So, you are right, you choose the film to suit how you want to reproduce the subject and what the final viewing venue will be. If the 'defects' or 'deficiencies' of prints from reversal film give you the arty look you want, then it works. That is all that matters. If you want accurate tone scale in prints with accurate color, then negative film is what you want.

    In the final analysis, testing a broad range of films with the final conditions of your viewing the primary criterion is the best way to judge what you yourself want.

    PE

  4. #24
    Ed Sukach's Avatar
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    Quote Originally Posted by Photo Engineer View Post
    Ed; You are quite welcome. Sorry you declined my offer, as it does seem that you are not aware of some of the nuances between reversal and negative film...
    There is nothing quite like "beating a dead horse."

    I'll contemplate two things, first your assumption that "I am not aware" - I'm not quite sure how I gave that impession. I *know* there are DIFFERENCES between transparency and color negative film - where the @#$ did I ever say anything different?

    That brings me to the second area for contemplation; How did I communicate my opinion so ineffectively that a person of your obvious intelligence could not understand what I was saying... I DO NOT CARE ABOUT THE TECHNICAL minutia. I have seen EXCELLENT, BEAUTIFUL, OUTSTANDING Cibachrome work ... however the hell it came into being.

    If I don't meet your (??? YOUR ???) criteria for expertise, I am sorr .... wait ... no, I am NOT sorry. I'll just keep on plodding along ...

    I am signing off ... this has really been pointless.

    -30-
    Carpe erratum!!

    Ed Sukach, FFP.

  5. #25

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    Thanks for the info everyone. I'll definitely look into color neg film. I guess I've just seen lsides so much in the past that they were first in my mind.

    As for why I'm looking at shooting color, well, just for a change. Like I said, I've only been shooting b&w so I'm curious how my particular shooting style will translate over to color. For the most part, I find color to simply be a distraction, but I'd like to see how it goes nonetheless.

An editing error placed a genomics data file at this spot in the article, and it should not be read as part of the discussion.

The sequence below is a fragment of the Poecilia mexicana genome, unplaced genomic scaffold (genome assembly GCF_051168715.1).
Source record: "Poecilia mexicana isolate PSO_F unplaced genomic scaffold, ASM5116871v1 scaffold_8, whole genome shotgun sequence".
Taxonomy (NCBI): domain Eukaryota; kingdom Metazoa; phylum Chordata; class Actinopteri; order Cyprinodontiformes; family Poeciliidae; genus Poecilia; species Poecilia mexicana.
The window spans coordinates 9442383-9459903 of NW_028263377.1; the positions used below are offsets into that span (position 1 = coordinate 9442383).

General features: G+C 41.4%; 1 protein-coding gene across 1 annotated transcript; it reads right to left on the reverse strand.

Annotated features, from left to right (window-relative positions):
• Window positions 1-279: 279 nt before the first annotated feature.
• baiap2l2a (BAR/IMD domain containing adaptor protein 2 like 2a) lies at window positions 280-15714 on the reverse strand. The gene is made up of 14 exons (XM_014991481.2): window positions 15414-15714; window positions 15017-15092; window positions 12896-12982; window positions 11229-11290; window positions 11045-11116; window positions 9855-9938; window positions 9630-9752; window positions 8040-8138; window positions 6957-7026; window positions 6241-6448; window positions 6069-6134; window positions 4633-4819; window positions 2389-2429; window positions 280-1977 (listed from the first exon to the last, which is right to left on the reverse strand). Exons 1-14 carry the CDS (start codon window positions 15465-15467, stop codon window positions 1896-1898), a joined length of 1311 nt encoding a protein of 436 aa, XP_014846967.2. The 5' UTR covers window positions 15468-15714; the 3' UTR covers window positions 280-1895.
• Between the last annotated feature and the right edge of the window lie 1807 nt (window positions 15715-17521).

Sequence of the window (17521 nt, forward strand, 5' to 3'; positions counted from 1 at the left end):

At the moment, I do my own b&w printing. My developing I have done by ABC. I would do my own own developing as well, but I use my father's darkroom at his studio, so my time there is limited. I'd much rather spend what time I do have there printing as opposed to developing. I plan on moving into the same building sometime next year, so I'll have 24/7 access to the darkroom and will then do the developing myself as well.

    Now comes the toughest part: will the rain subside long enough to get out shooting?
    Richard

    siorai.com

  6. #26
    Ed Sukach's Avatar
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    First, siroi, I'll apologize for fueling the fire here.

    Developing film is IMHO rather easy ... I think printing is more difficult and time consuming.

    Waiting for the rain to stop? Uh ... why? Some beautiful images have been, and are waiting to be, made in the rain.
    Carpe erratum!!

    Ed Sukach, FFP.

  7. #27

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    Quote Originally Posted by Ed Sukach View Post
    First, siroi, I'll apologize for fueling the fire here.

    Developing film is IMHO rather easy ... I think printing is more difficult and time consuming.

    Waiting for the rain to stop? Uh ... why? Some beautiful images have been, and are waiting to be, made in the rain.
    No worries Ed. I've been on more than enough forums over the years. Threads constantly go off topic. It's to be expected.

    I agree. Developing is quite easy. But, I have a very limited amount of time available in the darkroom each week. As I'm currently focusing on getting my portfolio together, producing prints is far more important than developing film. plus, I feel that developing is a fairly cut and dried process. There's small tweaks you can do of course, but for the most part it's all the same. Printing can take a lifetime to really learn it. So I think that printing is again, just a better use of my time.
    Richard

    siorai.com